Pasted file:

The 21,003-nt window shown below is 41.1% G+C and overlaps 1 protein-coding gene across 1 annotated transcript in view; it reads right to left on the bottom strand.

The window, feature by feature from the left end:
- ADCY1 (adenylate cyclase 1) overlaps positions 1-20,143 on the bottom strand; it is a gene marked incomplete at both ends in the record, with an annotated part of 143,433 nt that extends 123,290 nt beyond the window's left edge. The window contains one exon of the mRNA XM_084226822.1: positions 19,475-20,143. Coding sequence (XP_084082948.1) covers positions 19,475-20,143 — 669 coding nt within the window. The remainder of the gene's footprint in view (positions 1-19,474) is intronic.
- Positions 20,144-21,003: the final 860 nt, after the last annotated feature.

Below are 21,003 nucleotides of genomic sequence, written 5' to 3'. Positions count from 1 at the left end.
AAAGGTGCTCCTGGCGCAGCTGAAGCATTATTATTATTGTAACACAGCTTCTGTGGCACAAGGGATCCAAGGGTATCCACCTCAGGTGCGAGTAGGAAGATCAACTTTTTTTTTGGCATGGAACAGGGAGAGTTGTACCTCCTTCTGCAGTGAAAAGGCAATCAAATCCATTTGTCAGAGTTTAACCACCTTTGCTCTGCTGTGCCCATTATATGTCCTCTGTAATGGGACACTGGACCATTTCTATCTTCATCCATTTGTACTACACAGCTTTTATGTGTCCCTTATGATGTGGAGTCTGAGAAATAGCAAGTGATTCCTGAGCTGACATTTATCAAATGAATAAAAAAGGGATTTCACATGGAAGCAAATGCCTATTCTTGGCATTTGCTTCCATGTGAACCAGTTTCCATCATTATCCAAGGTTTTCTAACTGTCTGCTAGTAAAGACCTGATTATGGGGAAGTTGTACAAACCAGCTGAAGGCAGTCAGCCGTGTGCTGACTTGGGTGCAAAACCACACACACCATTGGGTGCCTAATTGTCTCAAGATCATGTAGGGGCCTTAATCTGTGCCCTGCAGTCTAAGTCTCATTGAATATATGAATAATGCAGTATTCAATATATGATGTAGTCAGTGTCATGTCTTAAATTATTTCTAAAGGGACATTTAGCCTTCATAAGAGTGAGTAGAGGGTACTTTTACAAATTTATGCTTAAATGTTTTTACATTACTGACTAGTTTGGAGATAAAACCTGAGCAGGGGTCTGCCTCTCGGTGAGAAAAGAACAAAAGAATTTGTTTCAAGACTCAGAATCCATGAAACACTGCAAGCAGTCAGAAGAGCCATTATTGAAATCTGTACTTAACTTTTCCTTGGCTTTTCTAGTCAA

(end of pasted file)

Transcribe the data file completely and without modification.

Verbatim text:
The 21,003-nt window shown below is 41.1% G+C and overlaps 1 protein-coding gene across 1 annotated transcript in view; it reads right to left on the bottom strand.

The window, feature by feature from the left end:
- ADCY1 (adenylate cyclase 1) overlaps positions 1-20,143 on the bottom strand; it is a gene marked incomplete at both ends in the record, with an annotated part of 143,433 nt that extends 123,290 nt beyond the window's left edge. The window contains one exon of the mRNA XM_084226822.1: positions 19,475-20,143. Coding sequence (XP_084082948.1) covers positions 19,475-20,143 — 669 coding nt within the window. The remainder of the gene's footprint in view (positions 1-19,474) is intronic.
- Positions 20,144-21,003: the final 860 nt, after the last annotated feature.

Below are 21,003 nucleotides of genomic sequence, written 5' to 3'. Positions count from 1 at the left end.
AAAGGTGCTCCTGGCGCAGCTGAAGCATTATTATTATTGTAACACAGCTTCTGTGGCACAAGGGATCCAAGGGTATCCACCTCAGGTGCGAGTAGGAAGATCAACTTTTTTTTTGGCATGGAACAGGGAGAGTTGTACCTCCTTCTGCAGTGAAAAGGCAATCAAATCCATTTGTCAGAGTTTAACCACCTTTGCTCTGCTGTGCCCATTATATGTCCTCTGTAATGGGACACTGGACCATTTCTATCTTCATCCATTTGTACTACACAGCTTTTATGTGTCCCTTATGATGTGGAGTCTGAGAAATAGCAAGTGATTCCTGAGCTGACATTTATCAAATGAATAAAAAAGGGATTTCACATGGAAGCAAATGCCTATTCTTGGCATTTGCTTCCATGTGAACCAGTTTCCATCATTATCCAAGGTTTTCTAACTGTCTGCTAGTAAAGACCTGATTATGGGGAAGTTGTACAAACCAGCTGAAGGCAGTCAGCCGTGTGCTGACTTGGGTGCAAAACCACACACACCATTGGGTGCCTAATTGTCTCAAGATCATGTAGGGGCCTTAATCTGTGCCCTGCAGTCTAAGTCTCATTGAATATATGAATAATGCAGTATTCAATATATGATGTAGTCAGTGTCATGTCTTAAATTATTTCTAAAGGGACATTTAGCCTTCATAAGAGTGAGTAGAGGGTACTTTTACAAATTTATGCTTAAATGTTTTTACATTACTGACTAGTTTGGAGATAAAACCTGAGCAGGGGTCTGCCTCTCGGTGAGAAAAGAACAAAAGAATTTGTTTCAAGACTCAGAATCCATGAAACACTGCAAGCAGTCAGAAGAGCCATTATTGAAATCTGTACTTAACTTTTCCTTGGCTTTTCTAGTCAA